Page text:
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Shop owner’s plea as California reopens: ‘I need customers’

Clerk Wendy Ramirez uses a Spanish flag to wrap souvenirs while preparing to close the store...
Clerk Wendy Ramirez uses a Spanish flag to wrap souvenirs while preparing to close the store for the day on Olvera Street in Los Angeles, Tuesday, June 8, 2021. Olvera Street has long been a thriving tourist destination and a symbol of the state's early ties to Mexico. The location of where settlers established a farming community in 1781 as El Pueblo de Los Angeles, its historic buildings were restored and rebuilt as a traditional Mexican marketplace in 1930s. As Latinos in California have experienced disproportionately worse outcomes from COVID-19, so too has Olvera Street. (AP Photo/Jae C. Hong)(Jae C. Hong | AP)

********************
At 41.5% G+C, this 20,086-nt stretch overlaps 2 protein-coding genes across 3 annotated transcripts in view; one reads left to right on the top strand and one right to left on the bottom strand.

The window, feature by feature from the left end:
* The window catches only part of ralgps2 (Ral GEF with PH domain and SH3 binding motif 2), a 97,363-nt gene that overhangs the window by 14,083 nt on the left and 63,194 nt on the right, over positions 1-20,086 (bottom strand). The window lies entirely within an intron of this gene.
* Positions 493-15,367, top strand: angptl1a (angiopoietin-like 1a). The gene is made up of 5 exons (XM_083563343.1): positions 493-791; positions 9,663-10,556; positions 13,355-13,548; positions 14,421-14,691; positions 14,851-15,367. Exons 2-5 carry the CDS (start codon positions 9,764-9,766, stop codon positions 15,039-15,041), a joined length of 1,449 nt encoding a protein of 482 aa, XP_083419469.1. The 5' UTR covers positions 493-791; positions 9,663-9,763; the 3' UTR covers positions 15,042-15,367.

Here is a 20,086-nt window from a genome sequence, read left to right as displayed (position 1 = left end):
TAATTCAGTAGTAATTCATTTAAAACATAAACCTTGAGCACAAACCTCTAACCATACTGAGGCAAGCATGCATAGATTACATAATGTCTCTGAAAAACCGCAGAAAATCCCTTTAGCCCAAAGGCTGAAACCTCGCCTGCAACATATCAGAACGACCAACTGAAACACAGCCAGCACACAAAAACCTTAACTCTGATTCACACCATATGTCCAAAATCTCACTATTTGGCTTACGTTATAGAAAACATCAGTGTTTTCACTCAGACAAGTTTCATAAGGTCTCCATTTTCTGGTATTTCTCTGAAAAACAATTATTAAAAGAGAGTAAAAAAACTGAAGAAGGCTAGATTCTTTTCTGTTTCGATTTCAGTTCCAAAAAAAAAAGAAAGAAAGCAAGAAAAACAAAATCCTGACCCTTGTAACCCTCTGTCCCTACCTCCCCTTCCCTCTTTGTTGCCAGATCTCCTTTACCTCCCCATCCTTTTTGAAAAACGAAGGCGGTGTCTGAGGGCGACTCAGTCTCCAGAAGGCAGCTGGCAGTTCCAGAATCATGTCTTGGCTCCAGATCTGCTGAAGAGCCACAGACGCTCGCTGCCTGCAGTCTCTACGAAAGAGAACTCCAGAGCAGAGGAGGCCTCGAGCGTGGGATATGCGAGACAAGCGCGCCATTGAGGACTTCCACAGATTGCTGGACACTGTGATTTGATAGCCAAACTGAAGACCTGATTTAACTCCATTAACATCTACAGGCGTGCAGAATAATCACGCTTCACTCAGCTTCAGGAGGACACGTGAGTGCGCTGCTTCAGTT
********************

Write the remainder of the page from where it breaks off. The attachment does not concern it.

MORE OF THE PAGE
Updated: Jun. 13, 2021 at 1:12 PM PDT
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LOS ANGELES (AP) - California is just days away from reopening its economy but business owners who have struggled in the past year still face an uncertain future.

Merchants and restaurateurs on Los Angeles’ oldest street say they are hopeful it will bring a recovery but they’re hurting.

Martha Medina, who owns the largest shop on Olvera Street, says she does not expect to return to normal but to a “semi-normal.”

Medina’s shop selling Mexican folk art and clothing has cut back to being open five days instead of daily. The state is due to lift restrictions Tuesday after tamping down the virus.

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